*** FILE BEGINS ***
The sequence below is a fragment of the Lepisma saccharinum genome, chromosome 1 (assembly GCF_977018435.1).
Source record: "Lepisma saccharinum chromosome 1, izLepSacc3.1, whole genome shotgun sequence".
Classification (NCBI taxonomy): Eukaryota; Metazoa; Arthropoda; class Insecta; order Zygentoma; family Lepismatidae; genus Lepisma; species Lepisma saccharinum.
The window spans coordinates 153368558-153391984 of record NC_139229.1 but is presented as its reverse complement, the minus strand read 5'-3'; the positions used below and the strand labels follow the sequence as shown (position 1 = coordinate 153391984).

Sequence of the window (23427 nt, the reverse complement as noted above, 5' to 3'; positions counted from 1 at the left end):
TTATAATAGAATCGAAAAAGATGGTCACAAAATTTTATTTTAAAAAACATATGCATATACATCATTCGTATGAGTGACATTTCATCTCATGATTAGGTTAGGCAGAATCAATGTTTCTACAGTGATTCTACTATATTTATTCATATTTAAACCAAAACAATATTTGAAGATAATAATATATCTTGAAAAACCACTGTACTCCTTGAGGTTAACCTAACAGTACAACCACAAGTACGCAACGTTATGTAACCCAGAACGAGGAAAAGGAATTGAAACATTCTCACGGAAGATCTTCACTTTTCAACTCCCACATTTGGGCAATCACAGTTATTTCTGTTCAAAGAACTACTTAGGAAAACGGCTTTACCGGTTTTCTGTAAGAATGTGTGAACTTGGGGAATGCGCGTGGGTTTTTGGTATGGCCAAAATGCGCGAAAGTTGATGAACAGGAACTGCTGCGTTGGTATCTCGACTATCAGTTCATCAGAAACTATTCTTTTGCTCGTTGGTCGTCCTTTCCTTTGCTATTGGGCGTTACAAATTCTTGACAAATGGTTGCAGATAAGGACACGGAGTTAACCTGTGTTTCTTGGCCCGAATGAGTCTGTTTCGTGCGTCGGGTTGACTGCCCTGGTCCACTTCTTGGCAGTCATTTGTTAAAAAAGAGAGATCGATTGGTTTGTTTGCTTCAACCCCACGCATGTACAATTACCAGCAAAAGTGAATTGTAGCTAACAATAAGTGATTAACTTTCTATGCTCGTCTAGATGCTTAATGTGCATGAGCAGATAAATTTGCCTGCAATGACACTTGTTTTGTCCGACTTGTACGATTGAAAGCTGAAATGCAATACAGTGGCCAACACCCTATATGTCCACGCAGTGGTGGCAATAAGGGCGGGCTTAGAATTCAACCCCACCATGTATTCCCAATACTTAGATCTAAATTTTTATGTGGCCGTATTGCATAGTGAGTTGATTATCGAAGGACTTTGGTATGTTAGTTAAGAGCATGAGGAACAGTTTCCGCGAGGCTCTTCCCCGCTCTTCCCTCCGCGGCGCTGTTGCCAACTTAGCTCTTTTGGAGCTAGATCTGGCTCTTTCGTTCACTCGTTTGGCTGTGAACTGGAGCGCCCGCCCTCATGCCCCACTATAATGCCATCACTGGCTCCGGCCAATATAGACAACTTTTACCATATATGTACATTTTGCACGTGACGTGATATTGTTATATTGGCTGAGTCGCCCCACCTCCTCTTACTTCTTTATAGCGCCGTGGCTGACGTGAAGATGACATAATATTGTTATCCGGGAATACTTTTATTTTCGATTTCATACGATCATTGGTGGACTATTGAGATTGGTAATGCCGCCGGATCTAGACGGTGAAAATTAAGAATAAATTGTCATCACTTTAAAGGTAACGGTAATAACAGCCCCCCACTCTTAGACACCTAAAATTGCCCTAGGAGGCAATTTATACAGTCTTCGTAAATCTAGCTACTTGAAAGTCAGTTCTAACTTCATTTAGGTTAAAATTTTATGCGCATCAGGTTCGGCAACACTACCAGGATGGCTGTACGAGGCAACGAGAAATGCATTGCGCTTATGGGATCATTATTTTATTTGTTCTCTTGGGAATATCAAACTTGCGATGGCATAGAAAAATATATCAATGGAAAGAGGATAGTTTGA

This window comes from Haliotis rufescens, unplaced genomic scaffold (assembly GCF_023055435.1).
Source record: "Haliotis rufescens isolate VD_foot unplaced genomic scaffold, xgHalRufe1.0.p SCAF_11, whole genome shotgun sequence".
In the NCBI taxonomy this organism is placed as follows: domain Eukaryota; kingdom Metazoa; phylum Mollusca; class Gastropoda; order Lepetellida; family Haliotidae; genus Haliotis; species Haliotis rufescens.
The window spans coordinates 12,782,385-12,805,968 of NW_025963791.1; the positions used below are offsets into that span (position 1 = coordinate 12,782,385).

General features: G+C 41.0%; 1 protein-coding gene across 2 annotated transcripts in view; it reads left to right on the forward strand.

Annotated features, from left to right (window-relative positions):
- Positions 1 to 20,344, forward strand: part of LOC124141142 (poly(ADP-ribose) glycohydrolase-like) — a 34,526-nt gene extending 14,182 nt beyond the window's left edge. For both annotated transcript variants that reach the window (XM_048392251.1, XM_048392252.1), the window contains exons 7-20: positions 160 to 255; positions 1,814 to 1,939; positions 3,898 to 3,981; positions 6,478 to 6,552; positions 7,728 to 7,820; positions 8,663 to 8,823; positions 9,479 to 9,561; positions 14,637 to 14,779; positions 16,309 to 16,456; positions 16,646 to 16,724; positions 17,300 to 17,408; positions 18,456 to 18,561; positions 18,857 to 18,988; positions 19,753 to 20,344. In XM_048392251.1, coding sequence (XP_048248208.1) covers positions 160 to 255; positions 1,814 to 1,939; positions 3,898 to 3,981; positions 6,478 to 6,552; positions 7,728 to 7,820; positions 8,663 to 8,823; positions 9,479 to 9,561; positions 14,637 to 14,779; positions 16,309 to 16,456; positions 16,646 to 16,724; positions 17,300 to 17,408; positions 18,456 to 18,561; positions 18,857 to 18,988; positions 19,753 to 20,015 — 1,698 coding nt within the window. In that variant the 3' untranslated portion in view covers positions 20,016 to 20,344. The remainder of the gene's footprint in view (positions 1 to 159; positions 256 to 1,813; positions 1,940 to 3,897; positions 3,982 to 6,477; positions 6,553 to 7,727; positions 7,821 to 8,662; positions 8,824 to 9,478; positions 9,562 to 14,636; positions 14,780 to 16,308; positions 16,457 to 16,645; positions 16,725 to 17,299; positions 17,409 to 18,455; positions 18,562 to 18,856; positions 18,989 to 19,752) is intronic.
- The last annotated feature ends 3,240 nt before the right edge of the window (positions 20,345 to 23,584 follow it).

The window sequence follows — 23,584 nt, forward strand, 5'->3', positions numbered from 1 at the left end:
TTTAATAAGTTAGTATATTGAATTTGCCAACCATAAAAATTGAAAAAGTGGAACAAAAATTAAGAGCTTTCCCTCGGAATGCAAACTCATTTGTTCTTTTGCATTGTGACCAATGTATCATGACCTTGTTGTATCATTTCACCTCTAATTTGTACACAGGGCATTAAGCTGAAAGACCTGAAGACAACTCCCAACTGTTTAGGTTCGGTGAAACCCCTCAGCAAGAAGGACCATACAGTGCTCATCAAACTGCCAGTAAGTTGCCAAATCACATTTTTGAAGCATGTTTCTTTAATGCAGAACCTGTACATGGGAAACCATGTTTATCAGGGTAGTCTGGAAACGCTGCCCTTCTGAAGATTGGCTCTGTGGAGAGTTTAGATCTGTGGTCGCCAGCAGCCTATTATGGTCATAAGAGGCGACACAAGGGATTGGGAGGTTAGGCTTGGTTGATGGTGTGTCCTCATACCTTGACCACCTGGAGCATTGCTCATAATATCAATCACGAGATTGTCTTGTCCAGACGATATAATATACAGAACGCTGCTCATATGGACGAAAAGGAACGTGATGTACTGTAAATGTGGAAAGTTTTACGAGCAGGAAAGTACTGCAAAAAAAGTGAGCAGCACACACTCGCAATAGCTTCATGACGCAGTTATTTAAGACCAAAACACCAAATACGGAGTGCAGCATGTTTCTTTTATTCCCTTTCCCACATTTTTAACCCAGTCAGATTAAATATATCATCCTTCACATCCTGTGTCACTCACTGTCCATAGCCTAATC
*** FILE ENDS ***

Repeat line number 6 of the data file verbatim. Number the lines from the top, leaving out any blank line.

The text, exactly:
TTATAATAGAATCGAAAAAGATGGTCACAAAATTTTATTTTAAAAAACATATGCATATACATCATTCGTATGAGTGACATTTCATCTCATGATTAGGTTAGGCAGAATCAATGTTTCTACAGTGATTCTACTATATTTATTCATATTTAAACCAAAACAATATTTGAAGATAATAATATATCTTGAAAAACCACTGTACTCCTTGAGGTTAACCTAACAGTACAACCACAAGTACGCAACGTTATGTAACCCAGAACGAGGAAAAGGAATTGAAACATTCTCACGGAAGATCTTCACTTTTCAACTCCCACATTTGGGCAATCACAGTTATTTCTGTTCAAAGAACTACTTAGGAAAACGGCTTTACCGGTTTTCTGTAAGAATGTGTGAACTTGGGGAATGCGCGTGGGTTTTTGGTATGGCCAAAATGCGCGAAAGTTGATGAACAGGAACTGCTGCGTTGGTATCTCGACTATCAGTTCATCAGAAACTATTCTTTTGCTCGTTGGTCGTCCTTTCCTTTGCTATTGGGCGTTACAAATTCTTGACAAATGGTTGCAGATAAGGACACGGAGTTAACCTGTGTTTCTTGGCCCGAATGAGTCTGTTTCGTGCGTCGGGTTGACTGCCCTGGTCCACTTCTTGGCAGTCATTTGTTAAAAAAGAGAGATCGATTGGTTTGTTTGCTTCAACCCCACGCATGTACAATTACCAGCAAAAGTGAATTGTAGCTAACAATAAGTGATTAACTTTCTATGCTCGTCTAGATGCTTAATGTGCATGAGCAGATAAATTTGCCTGCAATGACACTTGTTTTGTCCGACTTGTACGATTGAAAGCTGAAATGCAATACAGTGGCCAACACCCTATATGTCCACGCAGTGGTGGCAATAAGGGCGGGCTTAGAATTCAACCCCACCATGTATTCCCAATACTTAGATCTAAATTTTTATGTGGCCGTATTGCATAGTGAGTTGATTATCGAAGGACTTTGGTATGTTAGTTAAGAGCATGAGGAACAGTTTCCGCGAGGCTCTTCCCCGCTCTTCCCTCCGCGGCGCTGTTGCCAACTTAGCTCTTTTGGAGCTAGATCTGGCTCTTTCGTTCACTCGTTTGGCTGTGAACTGGAGCGCCCGCCCTCATGCCCCACTATAATGCCATCACTGGCTCCGGCCAATATAGACAACTTTTACCATATATGTACATTTTGCACGTGACGTGATATTGTTATATTGGCTGAGTCGCCCCACCTCCTCTTACTTCTTTATAGCGCCGTGGCTGACGTGAAGATGACATAATATTGTTATCCGGGAATACTTTTATTTTCGATTTCATACGATCATTGGTGGACTATTGAGATTGGTAATGCCGCCGGATCTAGACGGTGAAAATTAAGAATAAATTGTCATCACTTTAAAGGTAACGGTAATAACAGCCCCCCACTCTTAGACACCTAAAATTGCCCTAGGAGGCAATTTATACAGTCTTCGTAAATCTAGCTACTTGAAAGTCAGTTCTAACTTCATTTAGGTTAAAATTTTATGCGCATCAGGTTCGGCAACACTACCAGGATGGCTGTACGAGGCAACGAGAAATGCATTGCGCTTATGGGATCATTATTTTATTTGTTCTCTTGGGAATATCAAACTTGCGATGGCATAGAAAAATATATCAATGGAAAGAGGATAGTTTGA